As far as those involved in the production, engineering and mixing, it’s pretty hard to know exactly who did what. However, a lot of important people in reggae had their hands in the process, starting with Winston Holness AKA Niney The Observer, who got his nickname “Niney” from his missing thumb. He had a long and fruitful musical relationship with Dennis Brown that brought on a lot of great music and many hits. Others included Errol Thompson, Phillip Smart and more. Some of the tracks were even done in London with a different producer, Syd Bucknor, just to prove that England also had “the sound.”
Some of the strength of this album comes not only from Dennis’ voice and the sheer power of Soul Syndicate’s rhythms, but also from the production and structure of it. Niney has revealed that, particularly with Dennis Brown, they would make singles, not albums. Each song stands alone, with no fillers. It’s more like a compilation of their best work from this era. They also didn’t start the writing process with the vocals or the chorus. First, Niney would call in Soul Syndicate and they’d build and record solid instrumental tracks before considering the vocals. Then singers would write songs based on those ideas.
A lot of these tunes are driven by one of my favorite drum styles, “flyers” or “flying cymbals.” The drummer, Santa in this case, opens and closes the hi-hats repeatedly, creating this hypnotic hissing groove. Flyers was made popular in reggae with Johnny Clarke’s “None Shall Escape The Judgement,” which also features Soul Syndicate, around the same time, also with Santa on drums. Earl Zero, who wrote “None Shall Escape The Judgement,” described the flyers style as, “Egyptian Reggae.” Every single song on Deep Down has at least a hint of this drum pattern, but it’s used directly in a bunch of songs including “So Long Rastafari,” “Voice Of My Father,” “Go Now,” and “Shame.”
Many people credit Soul Syndicate with the invention of the flyers style, but drummer Santa Davis himself has said otherwise. Although Tony Chin probably did create the longer guitar skank that matches right up with the drums, there are earlier examples of this flying hi-hat rhythm in ska and even disco before Soul Syndicate worked it so seamlessly into reggae. A disco example of this can be heard in the theme for the TV show Soul Train, the song “TSOP (The Sound of Philadelphia)” by MFSB. That style was called “Philly Bump,” and that tune is from 1973, just before Deep Down and “None Shall Escape This Judgement.” But it’s also possible that MFSB took it from Jamaican music, like 1968’s “Moonlight Lover” by Joya Landis, which has a very similar hi-hat rhythm. Wherever it originated from, it blew up in the mid 70s in Jamaica and is a crucial element of Deep Down.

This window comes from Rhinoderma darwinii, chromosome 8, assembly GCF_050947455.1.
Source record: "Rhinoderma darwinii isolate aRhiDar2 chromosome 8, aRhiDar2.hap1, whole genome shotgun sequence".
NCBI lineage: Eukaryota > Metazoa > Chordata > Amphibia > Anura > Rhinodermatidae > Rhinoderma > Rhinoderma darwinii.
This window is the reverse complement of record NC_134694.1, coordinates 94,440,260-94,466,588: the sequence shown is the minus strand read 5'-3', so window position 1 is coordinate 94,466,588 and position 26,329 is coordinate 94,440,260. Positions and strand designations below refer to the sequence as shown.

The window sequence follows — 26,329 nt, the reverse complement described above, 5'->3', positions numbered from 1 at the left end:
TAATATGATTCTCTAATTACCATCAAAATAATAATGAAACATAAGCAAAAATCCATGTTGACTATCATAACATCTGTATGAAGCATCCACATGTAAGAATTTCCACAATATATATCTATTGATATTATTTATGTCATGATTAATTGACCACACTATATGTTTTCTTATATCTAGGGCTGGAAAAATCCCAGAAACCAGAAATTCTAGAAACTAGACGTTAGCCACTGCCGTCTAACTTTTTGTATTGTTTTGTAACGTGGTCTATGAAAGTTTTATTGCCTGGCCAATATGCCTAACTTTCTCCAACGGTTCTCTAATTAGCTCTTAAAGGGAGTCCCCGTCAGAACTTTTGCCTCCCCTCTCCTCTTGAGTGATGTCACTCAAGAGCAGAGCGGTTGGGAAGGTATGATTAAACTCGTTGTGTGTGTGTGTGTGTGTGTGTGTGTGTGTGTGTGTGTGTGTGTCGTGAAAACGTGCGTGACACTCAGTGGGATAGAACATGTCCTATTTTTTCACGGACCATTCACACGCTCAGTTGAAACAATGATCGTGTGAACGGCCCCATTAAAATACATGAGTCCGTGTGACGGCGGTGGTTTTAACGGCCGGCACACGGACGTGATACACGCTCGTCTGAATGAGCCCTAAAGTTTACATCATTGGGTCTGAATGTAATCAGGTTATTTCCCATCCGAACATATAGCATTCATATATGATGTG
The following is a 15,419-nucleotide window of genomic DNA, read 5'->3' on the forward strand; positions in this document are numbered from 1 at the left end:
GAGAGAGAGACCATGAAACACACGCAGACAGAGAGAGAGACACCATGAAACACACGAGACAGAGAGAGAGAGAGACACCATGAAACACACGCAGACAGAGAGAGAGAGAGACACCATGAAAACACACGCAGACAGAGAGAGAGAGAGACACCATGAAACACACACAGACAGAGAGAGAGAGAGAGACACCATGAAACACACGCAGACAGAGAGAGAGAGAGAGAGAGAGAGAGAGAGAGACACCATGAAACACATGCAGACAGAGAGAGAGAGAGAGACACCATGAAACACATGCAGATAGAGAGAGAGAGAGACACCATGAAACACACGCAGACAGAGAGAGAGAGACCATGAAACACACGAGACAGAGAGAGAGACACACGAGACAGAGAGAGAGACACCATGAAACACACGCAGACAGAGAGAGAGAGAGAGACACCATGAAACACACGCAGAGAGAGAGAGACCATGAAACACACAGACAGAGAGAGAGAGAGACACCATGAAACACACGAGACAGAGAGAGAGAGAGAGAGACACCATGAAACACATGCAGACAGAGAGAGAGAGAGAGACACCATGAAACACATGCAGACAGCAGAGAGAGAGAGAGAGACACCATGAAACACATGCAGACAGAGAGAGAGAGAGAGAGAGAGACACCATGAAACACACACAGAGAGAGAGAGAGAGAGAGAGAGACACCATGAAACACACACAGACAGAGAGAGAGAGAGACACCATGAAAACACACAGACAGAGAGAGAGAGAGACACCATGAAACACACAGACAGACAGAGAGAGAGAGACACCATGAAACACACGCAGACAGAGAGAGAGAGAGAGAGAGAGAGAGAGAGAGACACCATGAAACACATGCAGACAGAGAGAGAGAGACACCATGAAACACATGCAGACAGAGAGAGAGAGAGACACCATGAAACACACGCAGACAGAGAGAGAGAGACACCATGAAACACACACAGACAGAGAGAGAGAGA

The first track, a flyers version of the Rasta song, “So Long Rastafari,” starts with a great funky drum fill, an incredibly cool intro, and then slides right into the flying cymbal feel. Somehow, the bass being slightly out of tune on this track (and others) only makes it cooler. Dennis shows off his ability to rework songs with a more upbeat version of Ken Boothe’s “You’re No Good” and also “Shame,” which is an almost unrecognizable version of Shirley & Co’s “Shame Shame Shame.” Dennis’ doubled lead vocal in “Go Now” is such a centerpiece to the song. At times, both vocal tracks are lined up immaculately, and at other points the two vocals split and his improvised melodies overlap beautifully, as his phrasing differs between the two.
The lead guitar by Chinna puts the icing on the cake throughout Deep Down. There’s almost shredding rock guitar on “Voice Of My Father,” which really stands out for me, emphasized by the haunting lyrics and powerful bass improvisations. And the slippery lead guitar in “Traveling Man” calls to the responding horn line beautifully, then keeps sliding through the verse while the horns take the rhythm instead. Chinna’s ominous guitar twanging on “God Bless Our Souls” is one of my favorite parts of the album, as well as his slidey octave line in “Say Mama Say.”
I’ll never stop being impressed by Dennis Brown and Soul Syndicate. Vocally, Dennis Brown is my biggest musical influence, and I could pick apart many of his albums with the same enthusiasm. But the mystery of Deep Down sucked me in. It will always transport me to different times in my life, and invoke all sorts of memories, good and bad. I can’t get enough.
Ryan Thaxter grew up south of Boston, MA and met the guys from Dubbest in elementary school through high school. They played in several different bands together until officially forming Dubbest in 2009, touring the US soon there after. In 2016, Dubbest relocated to San Diego, California for the SoCal music scene and weather. Nowadays, the touring continues and the band is excited to be releasing a new album in early 2019.